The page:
MPTC also offers free concierge services to ensure a seamless patient experience and a successful reconnection back to their referring physician. One of the center’s goals is to remain cost-neutral to insurance providers, meaning patients will pay the same for proton treatment as they would for other intensity-modulated treatments at the University of Maryland.

Proton treatment can take anywhere from one session up to eight weeks, depending on the tumor. Each appointment lasts less than an hour but the actual time it takes to deliver the proton beam is only minutes. Patients can receive proton therapy in conjunction with other cancer treatment modalities such as surgery or chemotherapy.

Clinical research will also be a key priority of the new center, which will offer a robust clinical trial program – called the Maryland Proton Alliance – to all its patients to further evidence-based medicine.

About the University of Maryland School of Medicine

The University of Maryland School of Medicine was chartered in 1807 and is the first public medical school in the United States and continues today as an innovative leader in accelerating innovation and discovery in medicine. The School of Medicine is the founding school of the University of Maryland and is an integral part of the 11-campus University System of Maryland. Located on the University of Maryland’s Baltimore campus, the School of Medicine works closely with the University of Maryland Medical Center and Medical System to provide a research-intensive, academic and clinically based education. With 43 academic departments, centers and institutes and a faculty of more than 3,000 physicians and research scientists plus more than $400 million in extramural funding, the School is regarded as one of the leading biomedical research institutions in the U.S. with top-tier faculty and programs in cancer, brain science, surgery and transplantation, trauma and emergency medicine, vaccine development and human genomics, among other centers of excellence. The School is not only concerned with the health of the citizens of Maryland and the nation, but also has a global presence, with research and treatment facilities in more than 35 countries around the world. http://medschool.umaryland.edu/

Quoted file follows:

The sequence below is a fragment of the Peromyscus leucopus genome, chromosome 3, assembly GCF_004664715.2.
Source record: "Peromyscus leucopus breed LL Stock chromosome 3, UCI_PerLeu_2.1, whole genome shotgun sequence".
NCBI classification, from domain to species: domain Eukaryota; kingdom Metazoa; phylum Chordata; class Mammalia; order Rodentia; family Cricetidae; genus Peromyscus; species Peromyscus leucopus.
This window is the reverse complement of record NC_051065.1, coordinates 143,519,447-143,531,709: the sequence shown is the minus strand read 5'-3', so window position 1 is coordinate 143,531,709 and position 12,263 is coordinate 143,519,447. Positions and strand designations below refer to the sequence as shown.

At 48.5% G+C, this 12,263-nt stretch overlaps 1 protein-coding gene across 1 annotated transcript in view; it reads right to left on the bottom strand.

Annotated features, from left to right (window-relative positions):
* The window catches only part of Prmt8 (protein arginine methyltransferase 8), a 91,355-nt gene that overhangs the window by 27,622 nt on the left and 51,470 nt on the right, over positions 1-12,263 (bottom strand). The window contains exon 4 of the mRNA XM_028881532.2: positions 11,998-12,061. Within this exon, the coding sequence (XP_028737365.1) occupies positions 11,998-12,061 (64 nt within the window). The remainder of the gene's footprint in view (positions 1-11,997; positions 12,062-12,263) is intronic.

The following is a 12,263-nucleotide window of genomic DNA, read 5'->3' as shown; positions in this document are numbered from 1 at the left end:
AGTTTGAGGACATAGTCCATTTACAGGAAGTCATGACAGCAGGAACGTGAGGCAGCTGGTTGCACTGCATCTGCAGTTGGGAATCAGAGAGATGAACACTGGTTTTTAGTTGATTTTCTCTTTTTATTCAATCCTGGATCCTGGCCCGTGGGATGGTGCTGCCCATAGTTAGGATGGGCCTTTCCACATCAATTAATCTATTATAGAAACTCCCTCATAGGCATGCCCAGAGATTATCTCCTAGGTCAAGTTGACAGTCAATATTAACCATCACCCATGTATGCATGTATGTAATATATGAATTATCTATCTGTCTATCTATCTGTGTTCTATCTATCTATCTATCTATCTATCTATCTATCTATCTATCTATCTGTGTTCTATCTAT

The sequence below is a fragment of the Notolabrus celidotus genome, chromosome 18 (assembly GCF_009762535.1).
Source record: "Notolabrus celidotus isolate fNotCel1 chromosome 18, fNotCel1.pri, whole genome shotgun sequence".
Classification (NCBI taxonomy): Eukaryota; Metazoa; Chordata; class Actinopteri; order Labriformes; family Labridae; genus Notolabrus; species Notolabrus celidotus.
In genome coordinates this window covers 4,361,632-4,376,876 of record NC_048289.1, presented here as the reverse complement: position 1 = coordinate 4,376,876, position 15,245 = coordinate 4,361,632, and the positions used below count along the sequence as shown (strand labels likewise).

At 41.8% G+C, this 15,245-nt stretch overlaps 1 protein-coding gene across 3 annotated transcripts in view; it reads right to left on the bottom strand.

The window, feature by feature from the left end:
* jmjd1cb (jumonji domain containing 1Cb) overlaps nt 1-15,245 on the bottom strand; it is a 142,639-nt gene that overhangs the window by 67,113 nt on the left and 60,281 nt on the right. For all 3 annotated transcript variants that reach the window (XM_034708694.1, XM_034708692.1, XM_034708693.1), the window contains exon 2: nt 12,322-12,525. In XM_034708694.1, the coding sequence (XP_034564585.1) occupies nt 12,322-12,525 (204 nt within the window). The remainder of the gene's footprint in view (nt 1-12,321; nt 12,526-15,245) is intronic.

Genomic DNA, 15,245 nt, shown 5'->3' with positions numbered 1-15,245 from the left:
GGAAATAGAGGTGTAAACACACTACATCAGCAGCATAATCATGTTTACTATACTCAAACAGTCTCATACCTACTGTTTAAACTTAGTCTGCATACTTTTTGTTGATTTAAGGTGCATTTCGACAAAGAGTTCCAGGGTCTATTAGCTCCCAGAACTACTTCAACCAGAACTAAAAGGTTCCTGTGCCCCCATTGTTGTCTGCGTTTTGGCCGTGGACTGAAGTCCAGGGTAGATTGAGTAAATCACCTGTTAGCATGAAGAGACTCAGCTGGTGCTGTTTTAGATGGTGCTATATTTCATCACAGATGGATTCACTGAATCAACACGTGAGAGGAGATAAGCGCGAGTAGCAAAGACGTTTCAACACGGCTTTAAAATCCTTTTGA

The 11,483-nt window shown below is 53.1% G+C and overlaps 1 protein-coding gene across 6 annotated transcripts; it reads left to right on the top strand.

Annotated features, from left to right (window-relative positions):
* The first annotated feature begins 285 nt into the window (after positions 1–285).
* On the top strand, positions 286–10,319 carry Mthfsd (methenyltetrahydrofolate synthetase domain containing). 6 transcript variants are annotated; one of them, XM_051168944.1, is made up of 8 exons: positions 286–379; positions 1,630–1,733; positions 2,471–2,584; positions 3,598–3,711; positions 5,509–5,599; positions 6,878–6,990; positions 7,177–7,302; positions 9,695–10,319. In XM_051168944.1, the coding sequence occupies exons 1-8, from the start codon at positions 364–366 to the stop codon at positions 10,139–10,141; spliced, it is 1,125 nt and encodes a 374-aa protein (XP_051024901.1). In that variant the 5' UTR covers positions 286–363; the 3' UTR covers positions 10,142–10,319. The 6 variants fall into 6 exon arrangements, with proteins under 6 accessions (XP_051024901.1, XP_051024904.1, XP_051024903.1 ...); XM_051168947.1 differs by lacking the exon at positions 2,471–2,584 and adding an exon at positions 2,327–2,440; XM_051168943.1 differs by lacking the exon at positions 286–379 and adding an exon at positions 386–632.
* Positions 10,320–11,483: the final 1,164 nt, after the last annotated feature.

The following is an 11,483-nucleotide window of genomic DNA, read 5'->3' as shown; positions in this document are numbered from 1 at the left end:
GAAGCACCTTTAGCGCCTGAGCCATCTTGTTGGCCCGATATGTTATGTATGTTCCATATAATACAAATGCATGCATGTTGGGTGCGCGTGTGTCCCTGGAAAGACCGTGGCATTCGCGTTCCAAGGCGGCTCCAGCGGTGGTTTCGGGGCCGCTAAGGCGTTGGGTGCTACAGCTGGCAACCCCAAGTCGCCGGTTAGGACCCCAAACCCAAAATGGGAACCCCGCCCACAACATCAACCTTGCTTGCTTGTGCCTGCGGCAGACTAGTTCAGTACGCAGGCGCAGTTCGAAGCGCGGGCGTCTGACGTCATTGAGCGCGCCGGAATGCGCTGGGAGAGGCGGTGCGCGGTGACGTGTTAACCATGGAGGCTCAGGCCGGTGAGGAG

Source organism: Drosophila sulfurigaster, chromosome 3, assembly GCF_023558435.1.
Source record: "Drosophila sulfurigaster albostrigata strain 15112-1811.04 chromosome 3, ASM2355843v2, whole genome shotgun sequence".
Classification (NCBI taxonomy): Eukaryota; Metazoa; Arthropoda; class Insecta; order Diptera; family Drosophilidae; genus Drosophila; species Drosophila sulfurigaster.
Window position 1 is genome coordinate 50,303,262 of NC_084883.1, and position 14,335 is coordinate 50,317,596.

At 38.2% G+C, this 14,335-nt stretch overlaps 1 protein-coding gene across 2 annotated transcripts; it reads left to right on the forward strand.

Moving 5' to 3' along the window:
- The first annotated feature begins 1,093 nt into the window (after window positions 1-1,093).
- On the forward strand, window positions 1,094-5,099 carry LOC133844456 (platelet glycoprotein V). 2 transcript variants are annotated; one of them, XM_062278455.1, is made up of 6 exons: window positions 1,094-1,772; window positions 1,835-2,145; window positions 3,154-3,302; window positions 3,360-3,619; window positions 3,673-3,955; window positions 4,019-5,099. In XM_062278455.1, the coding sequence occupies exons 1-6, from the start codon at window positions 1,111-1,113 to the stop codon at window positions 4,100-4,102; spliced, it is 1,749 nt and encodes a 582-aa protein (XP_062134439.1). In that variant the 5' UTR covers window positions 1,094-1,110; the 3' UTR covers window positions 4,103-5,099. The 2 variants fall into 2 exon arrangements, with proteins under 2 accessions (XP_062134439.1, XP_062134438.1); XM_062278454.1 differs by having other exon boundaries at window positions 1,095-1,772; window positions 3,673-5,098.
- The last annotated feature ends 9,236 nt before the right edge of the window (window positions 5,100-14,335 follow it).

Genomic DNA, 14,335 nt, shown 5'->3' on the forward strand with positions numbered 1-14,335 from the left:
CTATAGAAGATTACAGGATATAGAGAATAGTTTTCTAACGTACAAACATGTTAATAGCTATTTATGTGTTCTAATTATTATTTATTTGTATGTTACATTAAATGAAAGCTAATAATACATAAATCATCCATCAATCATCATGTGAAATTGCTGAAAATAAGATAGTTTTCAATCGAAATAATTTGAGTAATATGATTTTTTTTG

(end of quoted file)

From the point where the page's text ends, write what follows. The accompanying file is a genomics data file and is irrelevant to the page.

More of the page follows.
About the Maryland Proton Treatment Center

The Maryland Proton Treatment Center offers proton therapy – a highly advanced and precise form of radiation therapy that can increase radiation dose to tumor while decreasing dose to healthy, surrounding tissue – to the Baltimore/Washington region and beyond. It is a highly effective treatment for a wide range of localized tumors such as those found in the brain, base of the skull, head and neck area, eye tumors, tumors of the esophagus, lung, prostate, liver, breast, spinal cord, as well as gastrointestinal malignancies. It is also an important treatment option for children with cancer.

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Bressler Research Building 14-002
Baltimore, Maryland 21201-1559